An Opportunity, Not Just An Optimist’s Musing

In Green Transportation, Marine Highway, Surface Transportation Policy on July 6, 2010 at 11:22 pm

I couldn’t pass up this tease question in an emailed promotion for a conference (in Marseille, if anyone has a spare ticket on the QM2 to offer a humble blogger).

Is Climate Change a challenge or an excellent incentive to facilitate the renaissance of the shipping and maritime industries?

Okay, I’ll bite.  My answer is yes.  It’s a challenge and it presents a generational opportunity that the maritime sector can’t afford to pass up.

Can climate change actions revitalize the shipping and maritime industries?  (Another question posed by the conference organizers.)   That not only is a timely question but it is the right question along with some others:

Will the American maritime sector will take proper advantage of the persistent national environmental and energy imperatives?  Will the U.S. industry only tinker around the edges of design and technology?  Or will it aggressively leverage global climate policy concerns to transform marine transport and services into  a new market opportunity?  Moreover, will the industry actually try to engage the interest of the US government in such a major transformation?

Marine transportation has some natural advantages.  It tends to avoid little things like 10-mile backups on the turnpike.  Its carrying capacity makes it the most efficient on a ton mile basis.  That efficiency can also mean some comparative environmental benefits, along with some less pleasing emissions.

But as we have seen those pluses are not sufficient to move UPS to adopt coastal water routes or to convince government to integrate marine highways into surface transportation policy.  Nor have various studies as to those benefits convinced shippers and other skeptics of Jones Act shipping.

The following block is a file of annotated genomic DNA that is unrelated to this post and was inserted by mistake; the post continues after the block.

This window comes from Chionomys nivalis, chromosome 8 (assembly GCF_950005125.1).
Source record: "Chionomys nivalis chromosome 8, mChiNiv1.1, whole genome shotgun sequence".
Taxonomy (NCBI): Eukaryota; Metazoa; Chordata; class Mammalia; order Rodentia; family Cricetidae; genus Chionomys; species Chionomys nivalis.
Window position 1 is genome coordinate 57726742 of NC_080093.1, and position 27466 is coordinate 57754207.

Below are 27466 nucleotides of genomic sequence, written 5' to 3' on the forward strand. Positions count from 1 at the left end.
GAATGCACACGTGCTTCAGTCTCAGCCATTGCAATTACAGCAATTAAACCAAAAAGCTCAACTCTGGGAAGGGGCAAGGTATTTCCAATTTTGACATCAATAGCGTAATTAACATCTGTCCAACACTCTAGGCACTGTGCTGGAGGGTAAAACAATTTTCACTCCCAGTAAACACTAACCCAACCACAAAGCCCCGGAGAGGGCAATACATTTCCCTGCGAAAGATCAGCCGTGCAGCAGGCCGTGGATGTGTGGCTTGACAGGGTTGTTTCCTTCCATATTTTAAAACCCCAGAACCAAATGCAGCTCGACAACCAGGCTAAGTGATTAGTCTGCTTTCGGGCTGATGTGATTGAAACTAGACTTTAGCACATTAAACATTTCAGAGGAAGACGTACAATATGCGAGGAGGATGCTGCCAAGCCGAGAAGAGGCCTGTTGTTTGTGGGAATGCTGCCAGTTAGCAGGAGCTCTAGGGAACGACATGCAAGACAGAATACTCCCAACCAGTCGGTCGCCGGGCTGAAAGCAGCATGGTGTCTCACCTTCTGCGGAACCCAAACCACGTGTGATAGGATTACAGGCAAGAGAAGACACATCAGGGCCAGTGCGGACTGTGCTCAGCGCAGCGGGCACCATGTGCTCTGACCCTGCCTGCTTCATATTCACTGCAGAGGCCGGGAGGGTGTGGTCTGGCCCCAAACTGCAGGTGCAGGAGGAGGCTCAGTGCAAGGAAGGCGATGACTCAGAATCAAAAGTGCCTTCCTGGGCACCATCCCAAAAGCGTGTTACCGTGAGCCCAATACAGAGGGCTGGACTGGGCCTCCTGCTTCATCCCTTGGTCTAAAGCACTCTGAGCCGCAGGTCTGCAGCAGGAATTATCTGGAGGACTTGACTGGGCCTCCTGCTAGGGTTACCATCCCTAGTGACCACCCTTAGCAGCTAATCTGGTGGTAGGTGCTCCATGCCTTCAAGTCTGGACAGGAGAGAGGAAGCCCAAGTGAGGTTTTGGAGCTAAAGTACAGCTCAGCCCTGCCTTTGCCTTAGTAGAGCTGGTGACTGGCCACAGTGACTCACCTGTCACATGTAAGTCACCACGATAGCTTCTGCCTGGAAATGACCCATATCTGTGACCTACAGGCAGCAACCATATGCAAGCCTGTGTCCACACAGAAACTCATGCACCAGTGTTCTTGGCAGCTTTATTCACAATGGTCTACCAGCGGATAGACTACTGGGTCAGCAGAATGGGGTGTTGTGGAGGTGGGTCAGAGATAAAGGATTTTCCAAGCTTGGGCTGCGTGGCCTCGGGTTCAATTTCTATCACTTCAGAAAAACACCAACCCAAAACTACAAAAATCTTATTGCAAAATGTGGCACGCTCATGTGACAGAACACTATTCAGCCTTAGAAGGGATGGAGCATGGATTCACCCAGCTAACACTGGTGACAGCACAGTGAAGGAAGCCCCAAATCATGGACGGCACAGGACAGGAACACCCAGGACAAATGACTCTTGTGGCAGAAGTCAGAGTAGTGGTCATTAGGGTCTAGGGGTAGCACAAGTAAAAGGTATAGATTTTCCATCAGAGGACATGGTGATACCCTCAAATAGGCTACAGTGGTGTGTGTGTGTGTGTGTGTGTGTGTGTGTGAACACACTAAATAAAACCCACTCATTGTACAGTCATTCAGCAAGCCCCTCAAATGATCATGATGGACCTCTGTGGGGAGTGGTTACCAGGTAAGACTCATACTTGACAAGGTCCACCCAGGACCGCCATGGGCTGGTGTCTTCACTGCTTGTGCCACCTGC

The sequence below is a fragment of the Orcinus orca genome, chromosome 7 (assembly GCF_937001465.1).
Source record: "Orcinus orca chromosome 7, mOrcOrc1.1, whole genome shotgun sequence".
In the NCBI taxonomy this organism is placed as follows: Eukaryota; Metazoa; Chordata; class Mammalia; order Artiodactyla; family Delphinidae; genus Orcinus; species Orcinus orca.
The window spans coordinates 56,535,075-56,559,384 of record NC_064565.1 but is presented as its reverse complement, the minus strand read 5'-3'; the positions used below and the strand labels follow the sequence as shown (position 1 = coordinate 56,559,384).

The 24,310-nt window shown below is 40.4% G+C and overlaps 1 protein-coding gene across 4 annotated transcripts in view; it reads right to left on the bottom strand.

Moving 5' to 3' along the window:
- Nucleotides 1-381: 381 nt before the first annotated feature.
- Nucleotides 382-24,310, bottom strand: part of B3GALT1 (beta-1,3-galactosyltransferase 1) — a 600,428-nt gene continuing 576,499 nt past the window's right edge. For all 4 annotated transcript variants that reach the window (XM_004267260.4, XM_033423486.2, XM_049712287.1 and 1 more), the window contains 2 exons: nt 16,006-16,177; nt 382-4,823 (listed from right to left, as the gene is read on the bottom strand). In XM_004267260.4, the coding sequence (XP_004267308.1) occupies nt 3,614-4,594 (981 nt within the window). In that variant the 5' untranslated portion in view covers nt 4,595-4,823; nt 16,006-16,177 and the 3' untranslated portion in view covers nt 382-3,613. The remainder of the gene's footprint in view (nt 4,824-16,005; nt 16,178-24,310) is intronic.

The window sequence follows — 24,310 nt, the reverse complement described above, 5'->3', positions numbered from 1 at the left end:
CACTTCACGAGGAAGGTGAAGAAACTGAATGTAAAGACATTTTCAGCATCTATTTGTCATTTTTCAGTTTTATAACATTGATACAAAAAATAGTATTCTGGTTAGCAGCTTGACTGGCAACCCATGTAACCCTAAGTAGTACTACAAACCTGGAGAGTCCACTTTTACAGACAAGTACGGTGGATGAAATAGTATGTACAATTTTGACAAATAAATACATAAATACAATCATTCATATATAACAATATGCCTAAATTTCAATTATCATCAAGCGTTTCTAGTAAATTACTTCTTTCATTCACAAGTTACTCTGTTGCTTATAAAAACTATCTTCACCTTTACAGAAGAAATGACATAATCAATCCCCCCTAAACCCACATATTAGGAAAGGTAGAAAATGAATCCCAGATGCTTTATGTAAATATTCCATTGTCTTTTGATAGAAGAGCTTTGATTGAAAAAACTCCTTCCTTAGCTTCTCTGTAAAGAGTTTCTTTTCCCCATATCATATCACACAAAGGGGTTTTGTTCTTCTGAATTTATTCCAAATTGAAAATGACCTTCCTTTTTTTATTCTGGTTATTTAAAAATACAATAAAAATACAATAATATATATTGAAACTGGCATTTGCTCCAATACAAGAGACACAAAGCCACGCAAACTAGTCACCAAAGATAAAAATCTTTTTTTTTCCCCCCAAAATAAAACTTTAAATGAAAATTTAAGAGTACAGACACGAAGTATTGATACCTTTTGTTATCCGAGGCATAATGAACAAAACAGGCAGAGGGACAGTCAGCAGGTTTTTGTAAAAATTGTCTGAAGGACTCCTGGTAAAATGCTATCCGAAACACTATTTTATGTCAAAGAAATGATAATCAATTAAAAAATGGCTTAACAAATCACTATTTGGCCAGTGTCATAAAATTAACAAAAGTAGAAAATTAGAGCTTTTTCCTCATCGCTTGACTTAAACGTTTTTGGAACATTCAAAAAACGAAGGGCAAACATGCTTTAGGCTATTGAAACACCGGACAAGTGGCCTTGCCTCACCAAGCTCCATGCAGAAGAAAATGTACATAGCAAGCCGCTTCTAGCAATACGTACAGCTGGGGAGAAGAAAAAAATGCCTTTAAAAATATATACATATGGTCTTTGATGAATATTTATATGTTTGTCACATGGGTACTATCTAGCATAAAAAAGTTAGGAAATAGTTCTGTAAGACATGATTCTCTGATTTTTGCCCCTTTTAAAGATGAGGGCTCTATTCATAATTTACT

After all, notwithstanding some attractive plans for new marine highway service, the industry has been slow to present concrete evidence that it has the will to leverage climate and energy policy drivers in order to bring about its own “renaissance.”  I reach once again for a convenient contrast: the railroads.

The Class Ones could see the time was ripe.   They have advertised the public benefits of  rail freight , they have  leveraged Federal support for the building of “green” locomotives, and they came up with a major bid to Congress,  anyone who would listen, for a 25 percent investment tax credit for infrastructure improvements to their systems.

I know none of this is simple stuff for the maritime sector.  And of course the economics are daunting to companies that operate on thin margins.  But does the industry–especially the US flag stakeholders–have a vision as to what it can be?   What the vessels can look like?  What cleaner fuels can be burned to make the environmental benefits of marine transport undeniable?   What visible improvements can be made to demonstrate that change is taking place to transform 20th century operations into 21st century wow!

As I have noted elsewhere in this blog, give the Sailor and the Secretary good reason to say “cutting edge” when talking about a vessel or a major advance in maritime goods movement.

We are handed an opportunity when Congress debates climate action measures and major reforms to energy policy.  Pbea